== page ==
David Phillips shares his tips on how broadcasters can bridge the "gaps" in order to transform and adapt to the evolving landscape.

Me and DIY don’t always see eye to eye.  On the one hand, it’s obviously something I should do. I know that the wall would look better with a new lick of paint, the caulking around the tub needs to be redone and the basement… let’s just say it needs some work.  I’ll be happy when it’s done. 

On the other hand, my experiences of actually doing home improvements tend to end in either disappointment or frustration. There’s always a particular tool missing, a technique I can’t master, an unforeseen gap between what I want to do and what I actually can do.  And, most annoyingly, I typically don’t become aware of those gaps until I’m half way through a particular “transformation” project. It’s always the gaps that are the problem.

DIY projects in media

When we look at today’s media industry, it’s great to see so many “home improvement” projects underway. Broadcasters around the world are addressing the evolving landscape through multiple fronts, from new distribution models, new ad and measurement approaches to new trading paradigms.  Advertisers and media agencies are creating new attribution and measurement models and seeking faster and more meaningful ways of measuring and optimizing their marketing and media spend.

But in our experience, these projects inevitably contain “gaps”. The problem is they are usually discovered only once the project has started. 

Gaps to look out for

Integrating currency data into new platforms

noun_data integration_2019645-1If you’re interested in broadcast in Canada, you want to incorporate the currency data that matters. Whether it’s TV or radio, Numeris is the data used to benchmark performance and underpin airtime trading.  However, it’s not straightforward integrating that data, particularly in any kind of automated context. 

The systems gap

noun_System Integration_1326783-1Every company has large systems that they depend on to run their business. These can include billing and invoicing, inventory and traffic, customer relationship management, and analytics. They’re usually optimized around the current way of operating, which can make innovation a challenge. We take the approach of working to their strengths, bridging the gaps between them to enable innovation whilst minimizing disruption.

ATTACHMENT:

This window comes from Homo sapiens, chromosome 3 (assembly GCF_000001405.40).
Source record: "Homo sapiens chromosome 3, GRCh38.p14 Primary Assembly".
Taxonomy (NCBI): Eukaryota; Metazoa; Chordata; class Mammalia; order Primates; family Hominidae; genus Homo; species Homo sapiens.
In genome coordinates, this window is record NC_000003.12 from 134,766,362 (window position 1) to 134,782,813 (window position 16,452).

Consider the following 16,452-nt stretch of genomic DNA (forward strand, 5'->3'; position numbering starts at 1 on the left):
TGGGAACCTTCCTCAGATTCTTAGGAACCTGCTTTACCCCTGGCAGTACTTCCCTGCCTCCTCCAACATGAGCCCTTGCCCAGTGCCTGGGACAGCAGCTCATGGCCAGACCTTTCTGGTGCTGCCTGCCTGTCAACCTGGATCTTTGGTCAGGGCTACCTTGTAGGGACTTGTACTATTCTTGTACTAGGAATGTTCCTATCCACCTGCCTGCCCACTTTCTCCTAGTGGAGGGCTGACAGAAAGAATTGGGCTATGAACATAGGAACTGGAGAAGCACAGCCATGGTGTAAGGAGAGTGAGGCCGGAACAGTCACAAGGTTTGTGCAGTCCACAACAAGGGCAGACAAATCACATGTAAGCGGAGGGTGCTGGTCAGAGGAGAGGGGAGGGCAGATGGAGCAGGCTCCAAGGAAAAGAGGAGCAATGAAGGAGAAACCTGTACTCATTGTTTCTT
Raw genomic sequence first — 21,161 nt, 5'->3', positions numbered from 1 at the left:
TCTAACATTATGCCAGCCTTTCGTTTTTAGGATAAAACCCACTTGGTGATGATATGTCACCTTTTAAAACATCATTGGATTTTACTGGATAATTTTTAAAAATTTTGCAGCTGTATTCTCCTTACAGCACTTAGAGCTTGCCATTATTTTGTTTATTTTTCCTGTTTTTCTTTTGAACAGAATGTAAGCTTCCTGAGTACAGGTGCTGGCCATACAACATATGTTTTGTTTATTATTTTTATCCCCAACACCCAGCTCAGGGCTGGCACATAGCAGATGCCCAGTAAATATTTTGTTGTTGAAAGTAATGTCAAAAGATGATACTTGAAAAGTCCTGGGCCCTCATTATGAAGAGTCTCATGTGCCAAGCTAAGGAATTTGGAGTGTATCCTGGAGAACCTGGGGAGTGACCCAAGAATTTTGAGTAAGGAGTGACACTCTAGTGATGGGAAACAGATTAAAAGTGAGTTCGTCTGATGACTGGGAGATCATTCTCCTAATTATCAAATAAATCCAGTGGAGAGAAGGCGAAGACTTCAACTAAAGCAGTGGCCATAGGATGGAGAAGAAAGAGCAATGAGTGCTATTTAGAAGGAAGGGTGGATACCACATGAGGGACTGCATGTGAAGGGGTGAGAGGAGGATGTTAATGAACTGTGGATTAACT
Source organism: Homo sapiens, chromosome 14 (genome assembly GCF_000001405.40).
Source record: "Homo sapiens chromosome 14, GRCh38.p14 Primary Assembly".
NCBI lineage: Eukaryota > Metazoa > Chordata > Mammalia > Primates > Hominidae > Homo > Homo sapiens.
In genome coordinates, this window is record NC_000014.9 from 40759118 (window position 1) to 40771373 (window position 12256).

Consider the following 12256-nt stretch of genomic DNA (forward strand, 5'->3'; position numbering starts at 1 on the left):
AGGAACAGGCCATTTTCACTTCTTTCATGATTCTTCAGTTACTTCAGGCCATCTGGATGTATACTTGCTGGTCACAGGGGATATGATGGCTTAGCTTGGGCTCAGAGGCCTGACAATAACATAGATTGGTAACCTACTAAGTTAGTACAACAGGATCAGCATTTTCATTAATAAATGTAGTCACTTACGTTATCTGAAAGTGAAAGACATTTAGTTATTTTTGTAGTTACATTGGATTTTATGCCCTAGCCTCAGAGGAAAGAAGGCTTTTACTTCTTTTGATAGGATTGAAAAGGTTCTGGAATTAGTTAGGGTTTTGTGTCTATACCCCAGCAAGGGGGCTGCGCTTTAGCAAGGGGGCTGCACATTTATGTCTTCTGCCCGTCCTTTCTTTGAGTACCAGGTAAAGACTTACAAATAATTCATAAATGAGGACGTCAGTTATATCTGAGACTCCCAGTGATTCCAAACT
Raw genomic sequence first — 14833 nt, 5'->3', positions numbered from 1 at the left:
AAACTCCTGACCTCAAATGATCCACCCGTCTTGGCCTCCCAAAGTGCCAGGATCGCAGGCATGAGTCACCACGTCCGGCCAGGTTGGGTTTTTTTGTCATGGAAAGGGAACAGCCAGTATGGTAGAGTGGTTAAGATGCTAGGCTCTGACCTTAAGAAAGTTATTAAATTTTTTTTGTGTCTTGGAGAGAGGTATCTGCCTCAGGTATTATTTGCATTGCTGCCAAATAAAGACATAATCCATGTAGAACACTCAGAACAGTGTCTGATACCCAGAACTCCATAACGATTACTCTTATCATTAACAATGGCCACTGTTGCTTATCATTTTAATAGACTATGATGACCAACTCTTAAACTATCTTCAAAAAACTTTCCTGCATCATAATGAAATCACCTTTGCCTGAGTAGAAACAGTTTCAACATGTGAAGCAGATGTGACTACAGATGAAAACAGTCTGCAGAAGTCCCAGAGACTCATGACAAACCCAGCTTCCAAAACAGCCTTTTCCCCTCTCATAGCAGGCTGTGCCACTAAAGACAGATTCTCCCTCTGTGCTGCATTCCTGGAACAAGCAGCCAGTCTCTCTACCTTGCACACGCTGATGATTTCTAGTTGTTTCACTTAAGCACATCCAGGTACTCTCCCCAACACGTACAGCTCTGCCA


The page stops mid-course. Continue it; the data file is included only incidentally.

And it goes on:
Navigate the unique complexities of the Canadian media landscape

noun_customize_1454986-1Canada is weird, particularly when it comes to how TV works.  It’s not the US, and it’s not the UK, so what may work in those markets won’t work out of the box in Canada (trust me, we’ve seen enough people trying and failing over the years).  Sim-sub, out-of-market viewing (that can also be in-market viewing), stations that are networks (and networks that aren’t networks), buying programs and not programs…  You get the point.  Navigating Canadian data is not for the faint-hearted or inexperienced. 

 

How to close the gaps

I’ve come to realize that if I want to get any home improvements actually finished, I need to bring in some expert help (my wife, of course). With the right tools and some added expertise, the jobs get done and the house improves. 

noun_consulting_1326847-1Having the right expert help is the key to ensuring that business transformation projects actually succeed.  These projects require collaboration, experience and specific subject matter expertise.  The right help reduces frustration and enables real progress.  If you want to know more about how NLogic Services can help close the gaps in your projects, click here.

 
Other blog posts you might enjoy:

The future of TV advertising: outcomes, context and collaboration

Retail disruption

David Phillips on the SoundOff Podcast

 

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